Is Alcohol a Drug?

alcohol a drug

Alcohol affects how you feel and how you function. You may feel energized and excited at first but then become sleepy and even disoriented. Drinking excessive amounts or for extended periods of time can be seriously detrimental to your health. With so many different effects on your mind and body, is alcohol a drug?

A Long History

The effects of alcohol have been known for a very long time. Attempts to regulate the consumption of the drink also have a long history. For the past 300 years, the word alcohol has been synonymous with “spirituous liquids.’ Before that, codes limiting the consumption of the beverage date back to 1700 BC.

Among the four types of alcohol, ethyl or ethanol is the type used to produce alcoholic beverages. Ethanol is the intoxicating agent found in wine, beer, and liquor. It is produced by fermenting yeasts, starches, and sugars. Consuming any of the other three, methyl, propyl, and butyl, can result in blindness and death, even if taken in small doses.

Today, just over half an ounce of pure alcohol is the equivalent to one drink. This amount can be found in a 12-ounce beer, 5 ounces of wine, or a 1.5 ounce shot of 80-proof liquor.

How the Body Processes Alcohol

Alcohol is a drug known primarily as a central nervous system depressant. It lowers an individual’s cognitive and physical capacities, even in small amounts. The substance elevates the neurotransmitter known as GABA and reduces nerve signals along the pathway.

As it passes through the body, 90% is metabolized in the liver. The liver can only metabolize a small amount of the substance at one time, so the excess alcohol is left to circulate throughout the body.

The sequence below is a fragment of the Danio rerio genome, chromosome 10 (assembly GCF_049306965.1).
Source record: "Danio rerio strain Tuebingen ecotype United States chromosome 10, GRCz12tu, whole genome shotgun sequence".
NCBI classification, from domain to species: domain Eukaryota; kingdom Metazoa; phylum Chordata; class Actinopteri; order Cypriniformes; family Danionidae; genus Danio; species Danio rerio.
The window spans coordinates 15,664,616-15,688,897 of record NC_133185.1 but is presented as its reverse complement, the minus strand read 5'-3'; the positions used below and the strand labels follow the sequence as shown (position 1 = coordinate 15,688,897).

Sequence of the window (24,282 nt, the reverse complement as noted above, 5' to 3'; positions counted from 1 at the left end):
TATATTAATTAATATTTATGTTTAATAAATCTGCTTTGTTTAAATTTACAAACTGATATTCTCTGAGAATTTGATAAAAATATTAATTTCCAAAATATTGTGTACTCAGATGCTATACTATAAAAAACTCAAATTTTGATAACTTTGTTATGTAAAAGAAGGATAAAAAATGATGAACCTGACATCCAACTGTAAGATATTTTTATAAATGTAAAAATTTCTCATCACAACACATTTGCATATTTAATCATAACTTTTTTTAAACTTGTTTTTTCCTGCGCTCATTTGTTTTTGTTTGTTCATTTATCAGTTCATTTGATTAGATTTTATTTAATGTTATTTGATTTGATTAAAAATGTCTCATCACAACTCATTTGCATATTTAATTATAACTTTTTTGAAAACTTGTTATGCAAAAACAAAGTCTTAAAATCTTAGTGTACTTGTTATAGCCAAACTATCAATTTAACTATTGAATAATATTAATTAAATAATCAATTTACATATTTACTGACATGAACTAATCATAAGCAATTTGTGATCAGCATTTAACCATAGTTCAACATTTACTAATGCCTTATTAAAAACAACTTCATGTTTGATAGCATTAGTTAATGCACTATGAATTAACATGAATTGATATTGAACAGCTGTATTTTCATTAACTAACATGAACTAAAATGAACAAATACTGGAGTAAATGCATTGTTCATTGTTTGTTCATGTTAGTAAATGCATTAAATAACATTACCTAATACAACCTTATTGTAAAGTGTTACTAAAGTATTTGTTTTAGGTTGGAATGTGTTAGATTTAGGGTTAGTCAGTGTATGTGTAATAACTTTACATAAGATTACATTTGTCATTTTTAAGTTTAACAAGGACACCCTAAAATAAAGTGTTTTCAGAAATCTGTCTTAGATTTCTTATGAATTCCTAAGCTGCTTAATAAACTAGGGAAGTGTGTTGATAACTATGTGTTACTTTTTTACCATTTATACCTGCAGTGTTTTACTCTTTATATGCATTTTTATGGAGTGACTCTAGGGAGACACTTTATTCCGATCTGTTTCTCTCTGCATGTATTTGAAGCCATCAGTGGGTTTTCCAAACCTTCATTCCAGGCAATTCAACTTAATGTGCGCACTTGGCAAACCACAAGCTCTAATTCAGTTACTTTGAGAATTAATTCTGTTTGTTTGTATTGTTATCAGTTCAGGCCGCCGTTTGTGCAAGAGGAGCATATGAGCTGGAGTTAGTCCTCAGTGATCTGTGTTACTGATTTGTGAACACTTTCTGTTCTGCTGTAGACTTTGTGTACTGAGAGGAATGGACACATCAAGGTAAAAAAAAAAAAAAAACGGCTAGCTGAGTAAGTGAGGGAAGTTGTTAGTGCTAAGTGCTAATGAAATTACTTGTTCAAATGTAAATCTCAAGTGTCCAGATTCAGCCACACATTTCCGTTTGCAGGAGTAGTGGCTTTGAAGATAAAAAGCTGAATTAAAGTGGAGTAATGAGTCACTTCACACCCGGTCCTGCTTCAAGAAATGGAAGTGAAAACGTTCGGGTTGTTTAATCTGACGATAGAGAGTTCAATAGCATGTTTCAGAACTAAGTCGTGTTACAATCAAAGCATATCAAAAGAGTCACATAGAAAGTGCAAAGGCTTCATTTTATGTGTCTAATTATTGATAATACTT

An enzyme converts the alcohol to a toxin known as acetaldehyde which is then metabolized to eventually become carbon dioxide and water. Along the way, alcohol affects every organ in the body. It is rapidly absorbed from the stomach and small intestine as it makes its way into the bloodstream.

The amount an individual consumes directly impacts the intensity of the alcohol’s effects. Using alcohol with other central nervous system depressants such as benzodiazepines or opioids can have dangerous effects on the mind and the body.

Stimulant and Depressant

Although alcohol is a depressant drug, it can have an initial stimulant effect. When consumed in lower doses, it increases an individual’s heart rate as well as the sense of impulsiveness and aggression as it causes a surge in dopamine levels.

Once the stimulant effects wear off, the alcohol will slow down the central nervous system, decreasing heart rate, blood pressure, and mental clarity in the individual who continues to drink. Someone who consumes large amounts of alcohol will have slower reaction times and begin to feel sedated and disoriented. Higher doses can then suppress the production of dopamine, making a person feel listless and sad.

Dangers of the Drug

Like most other drugs, consuming too much alcohol can be harmful. An individual does not have to be dependent or addicted for the alcohol to have negative effects on their health. If they binge drink, defined as having five or more drinks within two to three hours for men, the results can be serious. Heavy drinking, defined as 15 or more drinks a week for men, can also have harmful, even devastating, consequences.

Excessive alcohol consumption leads to over 95,000 deaths each year in the US. It can also increase the risk for injuries, violence, family problems, and accidents, especially from operating a motor vehicle while intoxicated. Long-term health issues are also a consequence of excessive consumption of the drug, including cancer, heart disease, liver disease, high blood pressure, and stroke.

Alcohol consumption can also impact mental health, increasing anxiety and depression. The central nervous system depressant can alter an individual’s thoughts and judgment, impacting their decision-making capabilities. Sleep quality is also worsened with alcohol consumption, which can make it more difficult to deal with stress.

Gender-Specific Alcohol Addiction Treatment

When you have developed an alcohol addiction and want to stop drinking, we are here for you. Detox and supervised withdrawal will help you safely process the mental and physical symptoms so you can move forward with a healthy recovery. If you are struggling with substance abuse or mental illness, please contact PACE Recovery Center to learn more about our programs and services. We offer gender-specific treatment for men who have a desire to turn their life around. Recovery is possible, and we can help.